Johannes Bergerhausen & Thomas Huot-Marchand Introduction to the exhibition, project & symposium

In roughly 5,000 years, mankind has created 290 writing systems like Latin, Greek, Arabic or Chinese. As of today, we can use 150 of them on our computers and smart phones. But at the same time this means that 140 scripts are still missing on our computers. These are the obscure, the historical and the so-called ‘Minority Scripts’.

The Missing Scripts Project is a long-term initiative to focus on research and type-design for these lesser known writing systems. Johannes and Thomas present the key approaches of the international research and design project and show why it is important to even get historical scripts on the computer.

Missing Scripts, started in 2016, is a joint effort of Hochschule Mainz, Germany, ANRT Nancy, France und SEI Berkeley, USA.


Deborah Anderson
Script Encoding Initiative

This presentation will discuss the work of the Script Encoding Initiative project at UC Berkeley in helping to get missing scripts into the Unicode Standard. It will also provide background on Unicode and the script approval process, and highlight why the project is important.
Deborah (Debbie) Anderson is a researcher in the Department of Linguistics at UC Berkeley. Since 2002, she has run the Script Encoding Initiative, a project at UC Berkeley. She is a Unicode Technical Director, is the UC Berkeley representative to the Unicode Consortium, and since 2008 has served as the U.S. International Representative to ISO/IEC JTC 1/SC2, which is concerned with character sets. She holds a Ph.D. from UCLA in Indo-European Studies (with an emphasis on linguistics).


Alexandre Bassi
Missing Scripts: Maya script


Emily Aurat
Missing Scripts: Afaka, a XXth century sillabary, for the Ndyuka language, an English-based creole of Suriname


Morgane Pierson
Missing Scripts: Elymaic, an early semitic script


Pierre Fournier
Missing Scripts: a hieroglyphic typeface and studying the history of typography for ancient egyptian


Missing Script Colloquium I


Michael Everson
A Slowly Turning Wheel: Delays and Obstacles in Character Encoding

Sometimes characters and scripts get encoded with surprising quickness. Sometimes the delays to adding new characters make sense and are reasonable… but sometimes those delays are do not make sense, as they do not reflect previous consensus and precedent. A recipe for frustration! This talk will look at several examples, examining the process and offering what is hoped to be constructive criticism.
Michael Everson is a linguist, script encoder, typesetter, font designer, and publisher. For much of his career his central interest was in encoding the scripts and characters of the world’s writing systems in formats for computers and digital media, and has contributed greatly to the Unicode Standard. He is the publisher and owner of Evertype, located in Dundee, Scotland, and has published Alice s’ Adventures in Wonderland in over 80 languages.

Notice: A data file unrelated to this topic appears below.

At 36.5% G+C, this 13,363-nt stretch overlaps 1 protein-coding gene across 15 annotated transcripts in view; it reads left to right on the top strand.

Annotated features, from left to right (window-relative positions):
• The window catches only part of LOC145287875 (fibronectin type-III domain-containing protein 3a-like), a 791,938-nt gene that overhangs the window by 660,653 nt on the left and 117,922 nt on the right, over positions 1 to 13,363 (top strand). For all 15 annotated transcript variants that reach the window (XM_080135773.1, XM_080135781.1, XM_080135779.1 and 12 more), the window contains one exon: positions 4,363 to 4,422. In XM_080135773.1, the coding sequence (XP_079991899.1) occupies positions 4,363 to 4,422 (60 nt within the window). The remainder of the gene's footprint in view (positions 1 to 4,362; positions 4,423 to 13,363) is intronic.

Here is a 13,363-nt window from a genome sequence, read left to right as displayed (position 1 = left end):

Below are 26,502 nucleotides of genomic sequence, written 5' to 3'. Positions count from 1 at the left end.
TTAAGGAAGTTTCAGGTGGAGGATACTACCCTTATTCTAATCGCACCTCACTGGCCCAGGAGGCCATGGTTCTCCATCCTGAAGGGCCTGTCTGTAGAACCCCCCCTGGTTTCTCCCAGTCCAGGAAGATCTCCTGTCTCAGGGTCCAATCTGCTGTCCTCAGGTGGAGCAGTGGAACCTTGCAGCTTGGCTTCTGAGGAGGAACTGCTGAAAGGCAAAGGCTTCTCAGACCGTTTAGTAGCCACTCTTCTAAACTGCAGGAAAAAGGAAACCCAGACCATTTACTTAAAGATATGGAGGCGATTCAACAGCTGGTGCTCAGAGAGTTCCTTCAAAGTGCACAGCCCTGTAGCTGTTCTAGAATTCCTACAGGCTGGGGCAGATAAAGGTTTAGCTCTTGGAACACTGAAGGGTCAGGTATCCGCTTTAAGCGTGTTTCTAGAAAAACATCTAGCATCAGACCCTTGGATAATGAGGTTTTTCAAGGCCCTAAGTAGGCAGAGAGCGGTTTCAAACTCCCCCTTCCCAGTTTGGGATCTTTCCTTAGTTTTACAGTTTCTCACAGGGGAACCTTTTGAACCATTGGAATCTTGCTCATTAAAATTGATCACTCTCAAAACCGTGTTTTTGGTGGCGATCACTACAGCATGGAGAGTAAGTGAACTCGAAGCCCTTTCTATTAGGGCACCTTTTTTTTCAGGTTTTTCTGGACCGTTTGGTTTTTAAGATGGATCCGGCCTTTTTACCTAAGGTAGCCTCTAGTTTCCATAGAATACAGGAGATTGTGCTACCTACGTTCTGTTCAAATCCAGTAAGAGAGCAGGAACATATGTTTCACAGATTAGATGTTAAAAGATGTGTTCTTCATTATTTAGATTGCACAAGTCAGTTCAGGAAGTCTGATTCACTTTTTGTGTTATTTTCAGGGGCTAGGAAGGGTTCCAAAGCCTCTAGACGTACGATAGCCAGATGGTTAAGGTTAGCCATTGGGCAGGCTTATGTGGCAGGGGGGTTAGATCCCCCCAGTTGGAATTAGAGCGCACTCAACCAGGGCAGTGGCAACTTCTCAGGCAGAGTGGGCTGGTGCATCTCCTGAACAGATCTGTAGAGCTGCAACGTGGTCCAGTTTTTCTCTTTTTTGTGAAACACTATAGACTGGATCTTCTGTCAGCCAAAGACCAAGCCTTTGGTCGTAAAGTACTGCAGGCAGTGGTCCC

Akiem Helmling
Higher Order Writing Logic?

The exhibition 'Alphabetum IV — Missing Scripts’ is giving an important and urgent overview of scripts which still need to be made available for digital communication. The parallel exhibition ‘Alphabetum III — Laws of Form’ is going beyond that. In the same-titled book by the english polymath Georg Spencer Brown a writing notation is applied, which is in contradiction with our current notion of writing. Instead of using different letters, which are assigned to different unique numbers, it is using a single sign (the mark of distinction), which is variable. This is leading to a notation, whereby meaning is not anymore achieved by a sequential logic of different letters, but purely by the relation of a single sign. This way of writing could be understood as relational writing, or even as some kind of higher order writing logic. How does this relate to our current ideas on writing, and the notion of a letter and a script?


Ilka Helmig
From Sound to Shapes

In her talk, Ilka shows the visual aspect of chaotic structures from natural and cultural environments. Her most recent work for Alphabetum/West deals with an experimental construction that makes the speech sounds of every human speaker visible. In this process, the spoken sound is not only an acoustic phenomenon, but also a rapidly generated three-dimensional cloud form that resembles those of fluid dynamics and chaos theory.


Erik van Blokland
Letters are numbers

Under the right conditions, letters can behave as numbers. Not just look like a number, or represent one in a mathematical statement, but really perform arithmetic. In this talk Erik will show how this works, why this is useful in contemporary type design and just what the tool-building and curious type designer can do with it.


Missing Script Colloquium II